As part of the Doha Declaration Education for Justice initiative, UNODC and the Ban Ki-moon Centre for Global Citizens have announced that they will soon begin implementation of a new Women's Empowerment Programme (WEP) catering to young females from Latin America. The WEP, made possible thanks to generous support from the State of Qatar, will transform education policy into action in order to promote justice, the rule of law and the Sustainable Development Goals (SDGs).
The Programme will focus on training and equipping 20 young women from Latin American countries with the skill-set to act as SDG leaders within their fields of work. While all of the 17 SDGs provide the framework for the WEP, its focus will be on SDGs 4,5,16 and 17.
The lockdown has been difficult for most people, as the world adapts to the strict measures necessary to combat COVID-19. For children, the challenge is a big one as they find themselves suddenly unable to learn in the appropriate settings, or to run around outside with their friends. This situation becomes even more problematic when children are in particularly vulnerable circumstances, in need of humanitarian assistance and with few outlets to help them deal with the reality.
Several hundred children in Lebanon were pleasantly surprised this month when they discovered The Zorbs, the colourful alien characters helping young generations understand the values which help keep the world safe.
The COVID-19 pandemic is a global crisis that has affected billions around the world and impacted all aspects of life and society. In the area of education, nearly 165 countries have implemented country-wide school and university closures, as indicated by the Secretary-General in his report 'Shared responsibility, global solidarity: responding to the socio-economic impacts of COVID-19 .' More than 1.5 billion children and youth are currently out of school or university, representing 87 per cent of the world's enrolled student population. In addition, over 60 million teachers are no longer in the classroom.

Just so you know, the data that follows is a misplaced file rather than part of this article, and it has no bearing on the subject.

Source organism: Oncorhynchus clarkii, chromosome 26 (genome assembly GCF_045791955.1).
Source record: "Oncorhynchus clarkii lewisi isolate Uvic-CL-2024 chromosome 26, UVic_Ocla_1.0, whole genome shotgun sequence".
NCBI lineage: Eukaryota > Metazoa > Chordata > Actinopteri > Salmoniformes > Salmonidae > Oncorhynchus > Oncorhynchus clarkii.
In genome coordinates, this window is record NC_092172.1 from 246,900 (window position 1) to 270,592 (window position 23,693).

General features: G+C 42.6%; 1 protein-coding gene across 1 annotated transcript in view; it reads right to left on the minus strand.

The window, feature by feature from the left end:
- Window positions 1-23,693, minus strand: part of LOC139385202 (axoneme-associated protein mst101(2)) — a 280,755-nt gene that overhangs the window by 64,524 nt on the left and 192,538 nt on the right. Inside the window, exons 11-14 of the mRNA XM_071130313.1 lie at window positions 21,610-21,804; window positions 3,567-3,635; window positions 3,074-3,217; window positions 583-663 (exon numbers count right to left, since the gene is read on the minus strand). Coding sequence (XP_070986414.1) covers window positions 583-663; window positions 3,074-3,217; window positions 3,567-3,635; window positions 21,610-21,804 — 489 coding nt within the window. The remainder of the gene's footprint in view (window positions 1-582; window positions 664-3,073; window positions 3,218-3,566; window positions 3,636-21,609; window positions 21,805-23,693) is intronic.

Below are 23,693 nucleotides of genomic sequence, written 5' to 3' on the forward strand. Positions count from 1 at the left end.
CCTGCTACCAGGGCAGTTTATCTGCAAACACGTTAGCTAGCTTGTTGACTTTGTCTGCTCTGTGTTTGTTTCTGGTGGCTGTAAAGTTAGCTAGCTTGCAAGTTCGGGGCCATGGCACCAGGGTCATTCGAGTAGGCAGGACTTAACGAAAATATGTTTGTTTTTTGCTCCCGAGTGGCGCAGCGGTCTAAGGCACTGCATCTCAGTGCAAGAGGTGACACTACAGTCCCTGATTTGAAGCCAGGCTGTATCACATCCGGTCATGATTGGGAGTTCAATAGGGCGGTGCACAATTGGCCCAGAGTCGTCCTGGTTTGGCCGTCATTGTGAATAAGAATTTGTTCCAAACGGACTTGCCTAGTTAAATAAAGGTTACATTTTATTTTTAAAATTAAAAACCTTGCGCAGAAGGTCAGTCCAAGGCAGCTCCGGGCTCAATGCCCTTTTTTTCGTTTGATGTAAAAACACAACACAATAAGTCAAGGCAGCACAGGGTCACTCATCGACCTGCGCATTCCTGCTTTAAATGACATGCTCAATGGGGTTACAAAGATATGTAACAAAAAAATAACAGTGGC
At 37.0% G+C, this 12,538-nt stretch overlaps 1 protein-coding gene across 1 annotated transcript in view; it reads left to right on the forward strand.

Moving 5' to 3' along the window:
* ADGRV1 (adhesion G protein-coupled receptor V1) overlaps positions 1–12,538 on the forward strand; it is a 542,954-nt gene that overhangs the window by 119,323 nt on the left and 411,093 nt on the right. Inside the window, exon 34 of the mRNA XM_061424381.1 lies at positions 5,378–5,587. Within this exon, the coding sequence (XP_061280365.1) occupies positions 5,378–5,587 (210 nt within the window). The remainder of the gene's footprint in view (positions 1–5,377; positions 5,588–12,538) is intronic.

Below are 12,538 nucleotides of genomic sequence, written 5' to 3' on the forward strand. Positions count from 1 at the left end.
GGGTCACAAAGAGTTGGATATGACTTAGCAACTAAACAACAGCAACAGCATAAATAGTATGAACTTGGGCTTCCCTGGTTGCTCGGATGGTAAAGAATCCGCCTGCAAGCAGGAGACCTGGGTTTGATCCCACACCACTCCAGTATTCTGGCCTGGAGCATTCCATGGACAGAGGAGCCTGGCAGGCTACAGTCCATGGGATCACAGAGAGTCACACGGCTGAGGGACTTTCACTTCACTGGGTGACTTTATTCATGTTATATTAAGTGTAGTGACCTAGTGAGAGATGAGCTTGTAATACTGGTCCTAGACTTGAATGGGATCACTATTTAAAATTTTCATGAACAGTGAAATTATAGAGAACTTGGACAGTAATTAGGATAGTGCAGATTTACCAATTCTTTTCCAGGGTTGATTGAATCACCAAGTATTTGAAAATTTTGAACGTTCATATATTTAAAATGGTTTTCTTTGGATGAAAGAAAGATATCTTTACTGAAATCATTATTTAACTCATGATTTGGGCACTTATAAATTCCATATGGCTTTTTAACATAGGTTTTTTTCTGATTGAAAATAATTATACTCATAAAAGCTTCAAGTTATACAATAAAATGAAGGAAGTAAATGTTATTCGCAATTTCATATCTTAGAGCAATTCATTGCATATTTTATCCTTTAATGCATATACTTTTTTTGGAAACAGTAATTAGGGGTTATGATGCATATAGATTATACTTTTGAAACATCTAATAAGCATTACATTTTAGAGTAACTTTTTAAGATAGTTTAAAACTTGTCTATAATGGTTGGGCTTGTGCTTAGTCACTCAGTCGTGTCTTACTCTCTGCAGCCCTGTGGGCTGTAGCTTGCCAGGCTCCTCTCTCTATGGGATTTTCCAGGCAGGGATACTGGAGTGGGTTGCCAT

Responding to the global crisis, UNODC has launched the 'Lockdown Learners' series of online dialogues with students and educators in India on COVID-19 and its impact on SDGs, peace and the rule of law.
Judging from current trending subjects on social media platforms as the spread of COVID-19 forces schools to shut around the globe, parents of young children have felt a surge of renewed appreciation for educators. After suddenly becoming de facto teachers themselves, most are trying to follow an approximate schedule and a flexible curriculum, but improvisation is also needed to fill the long days with the right balance between formal learning and fun. The expertise of respected specialists has helped make this unique experience more palatable for both children and parents - especially those who must do their job from home as well. With a wide variety of educational and smart edutainment resources available today, parents are heeding the advice of pedagogists on teaching children through diverse forms by using several ways to drive home a lesson.
When Belen and her brother Tiago excitedly unwrapped the fancy drone they had ordered, they never imagined they were about to learn that life in the beautiful island of San Servolo was not quite what it seemed. A cry for help, hidden in the packaging, would set them on a brave quest to understand and confront the ravages of human trafficking and migrant smuggling affecting their society, unbeknownst to anyone. They decide to take matters into their own hands, setting in motion a sequence of events that would change life as they knew it in a country which believed it had already eradicated crime. So begins the immensely engaging comic book series San Servolo, enticing teenagers around the world to think about big issues they had never considered before, and to reassess their understanding of - and their role in - just and peaceful societies.